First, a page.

Teams taking part in the School Enterprise Challenge can set up any kind of business.

Below are examples of some of the businesses students set up in 2020.

A group of students holding School Enterprise Challenge certificates in a classroom with baskets on the table in front of them.

Baskets from recycled materials

This amazing all-female team from Ekonomsko-Trgovinska Škola in Serbia won the Top Global Prize of the School Enterprise Challenge 2020.

Their school business called ‘Eco(nomics)’ produces and sells baskets made from recycled materials (such as old newspapers) and natural materials bought from local fairs and shops.

By doing things this way, this team of young entrepreneurs has created a sustainable business that makes a profit whilst also being conscious about the environment and their community.

In their Annual Report the team reflected on their journey:

"The School Enterprise Challenge helped us to create new ideas for the future. It also brought us together, connected us and helped us stay active during the pandemic!"

Students with face masks on at a handicraft stall outside holding their product.

Eco-products (handicrafts)

Despite school closures in 2020, the team at M.L.Khanna DAV Public School in India found clever ways to continue operating their school business.

'Sanjeevani- Embracing Life' is a business that centres around eco-alternatives for sustainable living (selling locally-made handicrafts and 'COVID necessity products' as well as organising events). Usually it is operated from the school grounds so the pandemic could have forced it to close. However, this incredible team of young entrepreneurs adapted all their sales and marketing to an online-based strategy, successfully building a profitable and sustainable business model!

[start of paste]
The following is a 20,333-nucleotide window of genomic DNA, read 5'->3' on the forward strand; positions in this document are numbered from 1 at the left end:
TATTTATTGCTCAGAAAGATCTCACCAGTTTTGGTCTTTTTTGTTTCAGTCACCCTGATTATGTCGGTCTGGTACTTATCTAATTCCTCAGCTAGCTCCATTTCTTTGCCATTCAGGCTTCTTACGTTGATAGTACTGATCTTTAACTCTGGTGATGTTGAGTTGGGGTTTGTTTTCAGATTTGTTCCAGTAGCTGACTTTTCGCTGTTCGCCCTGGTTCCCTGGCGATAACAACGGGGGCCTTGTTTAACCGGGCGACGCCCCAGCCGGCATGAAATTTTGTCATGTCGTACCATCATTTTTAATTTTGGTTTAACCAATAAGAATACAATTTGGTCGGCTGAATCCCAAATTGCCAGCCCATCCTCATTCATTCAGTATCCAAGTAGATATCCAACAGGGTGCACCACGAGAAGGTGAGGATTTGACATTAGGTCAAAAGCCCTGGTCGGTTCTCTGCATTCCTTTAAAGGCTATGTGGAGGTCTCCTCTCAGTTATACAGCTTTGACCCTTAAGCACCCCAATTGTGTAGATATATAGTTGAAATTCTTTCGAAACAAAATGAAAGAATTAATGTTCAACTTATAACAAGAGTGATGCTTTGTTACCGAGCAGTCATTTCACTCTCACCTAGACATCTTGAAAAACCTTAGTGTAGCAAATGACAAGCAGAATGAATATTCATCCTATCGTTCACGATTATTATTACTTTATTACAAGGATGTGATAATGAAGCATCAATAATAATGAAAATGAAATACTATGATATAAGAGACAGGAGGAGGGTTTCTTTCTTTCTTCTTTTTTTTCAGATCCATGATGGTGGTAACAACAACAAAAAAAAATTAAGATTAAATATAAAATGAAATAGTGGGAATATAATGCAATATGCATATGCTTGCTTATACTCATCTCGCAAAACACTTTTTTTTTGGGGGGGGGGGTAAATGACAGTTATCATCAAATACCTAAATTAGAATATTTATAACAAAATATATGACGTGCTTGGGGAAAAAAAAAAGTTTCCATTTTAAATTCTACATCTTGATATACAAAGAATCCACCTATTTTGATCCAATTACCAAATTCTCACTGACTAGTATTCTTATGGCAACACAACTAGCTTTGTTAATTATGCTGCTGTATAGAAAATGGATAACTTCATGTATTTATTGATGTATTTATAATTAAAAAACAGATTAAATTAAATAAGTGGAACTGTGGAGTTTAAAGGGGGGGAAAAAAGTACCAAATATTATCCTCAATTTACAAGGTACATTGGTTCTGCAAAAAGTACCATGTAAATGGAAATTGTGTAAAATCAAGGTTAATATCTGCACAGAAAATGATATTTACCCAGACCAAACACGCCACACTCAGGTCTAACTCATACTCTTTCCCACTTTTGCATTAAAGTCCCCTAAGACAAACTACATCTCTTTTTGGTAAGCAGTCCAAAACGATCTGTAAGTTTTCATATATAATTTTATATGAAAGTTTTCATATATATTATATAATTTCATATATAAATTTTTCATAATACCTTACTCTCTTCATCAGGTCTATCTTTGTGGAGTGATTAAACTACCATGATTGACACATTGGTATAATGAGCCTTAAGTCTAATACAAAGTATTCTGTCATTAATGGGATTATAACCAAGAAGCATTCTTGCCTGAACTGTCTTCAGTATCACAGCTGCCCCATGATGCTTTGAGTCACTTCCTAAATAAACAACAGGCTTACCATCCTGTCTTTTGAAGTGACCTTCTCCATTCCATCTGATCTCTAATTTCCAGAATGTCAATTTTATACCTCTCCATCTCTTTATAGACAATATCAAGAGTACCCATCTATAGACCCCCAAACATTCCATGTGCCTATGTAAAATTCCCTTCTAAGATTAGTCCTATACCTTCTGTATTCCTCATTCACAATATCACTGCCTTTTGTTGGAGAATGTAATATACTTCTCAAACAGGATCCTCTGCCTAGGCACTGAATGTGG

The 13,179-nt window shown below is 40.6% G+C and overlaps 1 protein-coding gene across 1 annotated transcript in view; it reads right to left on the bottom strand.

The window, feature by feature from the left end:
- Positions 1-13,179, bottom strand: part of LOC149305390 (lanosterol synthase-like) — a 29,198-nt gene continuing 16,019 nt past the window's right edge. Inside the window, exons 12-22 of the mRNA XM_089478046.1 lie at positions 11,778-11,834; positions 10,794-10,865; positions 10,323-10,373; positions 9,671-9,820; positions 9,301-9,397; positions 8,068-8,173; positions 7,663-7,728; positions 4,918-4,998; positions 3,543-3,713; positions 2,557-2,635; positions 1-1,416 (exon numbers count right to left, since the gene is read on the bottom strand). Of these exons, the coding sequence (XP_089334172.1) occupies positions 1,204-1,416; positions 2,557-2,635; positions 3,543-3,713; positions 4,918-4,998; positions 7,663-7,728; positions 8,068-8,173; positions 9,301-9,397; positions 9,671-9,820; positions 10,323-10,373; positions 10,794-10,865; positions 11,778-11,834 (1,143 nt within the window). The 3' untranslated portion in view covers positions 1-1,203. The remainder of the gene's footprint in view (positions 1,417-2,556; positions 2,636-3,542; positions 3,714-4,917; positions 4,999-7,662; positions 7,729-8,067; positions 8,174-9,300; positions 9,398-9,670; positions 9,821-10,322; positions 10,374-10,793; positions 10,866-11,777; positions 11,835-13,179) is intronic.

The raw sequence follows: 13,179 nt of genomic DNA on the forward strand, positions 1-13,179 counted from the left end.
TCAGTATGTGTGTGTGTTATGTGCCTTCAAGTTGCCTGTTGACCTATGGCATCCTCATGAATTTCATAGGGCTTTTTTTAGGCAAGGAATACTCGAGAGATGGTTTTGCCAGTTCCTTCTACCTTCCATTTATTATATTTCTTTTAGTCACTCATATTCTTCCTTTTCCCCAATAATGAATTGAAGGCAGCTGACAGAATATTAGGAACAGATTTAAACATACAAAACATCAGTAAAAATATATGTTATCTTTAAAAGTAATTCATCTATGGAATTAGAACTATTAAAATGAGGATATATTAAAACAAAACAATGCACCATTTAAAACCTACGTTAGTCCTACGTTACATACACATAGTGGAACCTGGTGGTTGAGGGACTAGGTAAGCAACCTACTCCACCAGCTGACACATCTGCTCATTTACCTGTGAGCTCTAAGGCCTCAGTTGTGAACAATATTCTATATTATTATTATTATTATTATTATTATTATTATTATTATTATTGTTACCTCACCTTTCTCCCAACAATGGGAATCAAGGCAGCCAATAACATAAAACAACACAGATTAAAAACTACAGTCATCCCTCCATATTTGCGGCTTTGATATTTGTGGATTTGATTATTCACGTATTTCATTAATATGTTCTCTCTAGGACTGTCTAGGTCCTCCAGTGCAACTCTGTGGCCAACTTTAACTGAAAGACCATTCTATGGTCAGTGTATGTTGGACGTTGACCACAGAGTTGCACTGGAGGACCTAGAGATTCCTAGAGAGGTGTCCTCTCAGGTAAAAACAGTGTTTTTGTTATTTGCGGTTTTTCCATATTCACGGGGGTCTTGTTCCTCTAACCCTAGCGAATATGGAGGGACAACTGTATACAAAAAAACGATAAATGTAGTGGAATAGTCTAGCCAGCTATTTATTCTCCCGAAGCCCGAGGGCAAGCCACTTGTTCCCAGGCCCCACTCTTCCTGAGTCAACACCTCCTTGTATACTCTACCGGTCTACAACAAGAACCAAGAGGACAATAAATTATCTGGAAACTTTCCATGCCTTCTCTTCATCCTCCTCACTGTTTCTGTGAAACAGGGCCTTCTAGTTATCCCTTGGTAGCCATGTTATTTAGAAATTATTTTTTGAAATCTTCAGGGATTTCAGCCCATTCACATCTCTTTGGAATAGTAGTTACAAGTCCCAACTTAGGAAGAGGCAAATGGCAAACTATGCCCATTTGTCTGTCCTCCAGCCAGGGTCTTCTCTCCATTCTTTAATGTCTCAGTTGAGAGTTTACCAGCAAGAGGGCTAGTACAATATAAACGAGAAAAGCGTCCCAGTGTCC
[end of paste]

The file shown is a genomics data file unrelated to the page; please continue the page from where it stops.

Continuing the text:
Team participants also made a fantastic effort to give back to their community by donating about 50% of their profits to local organisations:

"Our enterprise has always worked with sustainability as the prime focus. We ensure that our activities and functioning always have a positive impact on our environment and community."

Children with chef hats on at a food stall in a marquee speaking to a customer.

Snack shop

During 2020 the team from Escuela Oficial Rural Mixta No. 811 JM in Guatemala planned and launched a snack business aimed at students, teachers and school staff.

In this primary school it is the young students who are the protagonists of the whole process: from coming up with the idea to planning and making the sales.

Their thorough market research (they interviewed 44 potential customers!) and their careful analysis of their strengths and opportunities led them to run a successful school business which was chosen by the public as the winners of the Special Recognition Prize in 2020!

"We are entrepreneurs. Even during the pandemic we are able to continue to give our best!"

A large group of students on some steps outside with uniform and masks on and big brown pots in front of them.

Traditional bee farming

This all-male team at Zomba Catholic Secondary School in Malawi has created a traditional bee farming and honey harvesting business on their school grounds.

The team showed great entrepreneurial talent throughout the whole process. Before deciding on the type of business they should set up they conducted in-depth market research, interviewing over 150 people in their community, to make sure that there would be plenty of demand for their product.

Along the way they developed a number of practical skills as well as a range of important life skills such as communication, teamwork, critical thinking and problem solving.

Their efforts were recognised when they were chosen as winners of the Best Business Idea Prize in 2020!

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